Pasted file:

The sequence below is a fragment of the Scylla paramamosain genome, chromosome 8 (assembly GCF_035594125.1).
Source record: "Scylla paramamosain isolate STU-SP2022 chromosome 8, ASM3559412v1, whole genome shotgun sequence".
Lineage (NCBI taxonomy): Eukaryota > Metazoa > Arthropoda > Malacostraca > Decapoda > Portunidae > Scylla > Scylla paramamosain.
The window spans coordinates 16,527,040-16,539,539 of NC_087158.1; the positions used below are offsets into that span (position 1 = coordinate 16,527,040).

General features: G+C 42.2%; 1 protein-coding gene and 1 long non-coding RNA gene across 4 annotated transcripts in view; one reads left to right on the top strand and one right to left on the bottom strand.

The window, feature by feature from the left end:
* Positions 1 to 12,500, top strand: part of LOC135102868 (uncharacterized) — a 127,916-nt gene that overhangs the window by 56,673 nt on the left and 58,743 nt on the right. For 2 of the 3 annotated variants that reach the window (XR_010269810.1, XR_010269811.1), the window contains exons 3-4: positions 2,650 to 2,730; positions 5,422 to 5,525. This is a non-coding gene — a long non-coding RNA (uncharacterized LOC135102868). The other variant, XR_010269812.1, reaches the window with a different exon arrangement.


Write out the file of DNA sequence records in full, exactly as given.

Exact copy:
The sequence below is a fragment of the Scylla paramamosain genome, chromosome 8 (assembly GCF_035594125.1).
Source record: "Scylla paramamosain isolate STU-SP2022 chromosome 8, ASM3559412v1, whole genome shotgun sequence".
Lineage (NCBI taxonomy): Eukaryota > Metazoa > Arthropoda > Malacostraca > Decapoda > Portunidae > Scylla > Scylla paramamosain.
The window spans coordinates 16,527,040-16,539,539 of NC_087158.1; the positions used below are offsets into that span (position 1 = coordinate 16,527,040).

General features: G+C 42.2%; 1 protein-coding gene and 1 long non-coding RNA gene across 4 annotated transcripts in view; one reads left to right on the top strand and one right to left on the bottom strand.

The window, feature by feature from the left end:
* Positions 1 to 12,500, top strand: part of LOC135102868 (uncharacterized) — a 127,916-nt gene that overhangs the window by 56,673 nt on the left and 58,743 nt on the right. For 2 of the 3 annotated variants that reach the window (XR_010269810.1, XR_010269811.1), the window contains exons 3-4: positions 2,650 to 2,730; positions 5,422 to 5,525. This is a non-coding gene — a long non-coding RNA (uncharacterized LOC135102868). The other variant, XR_010269812.1, reaches the window with a different exon arrangement.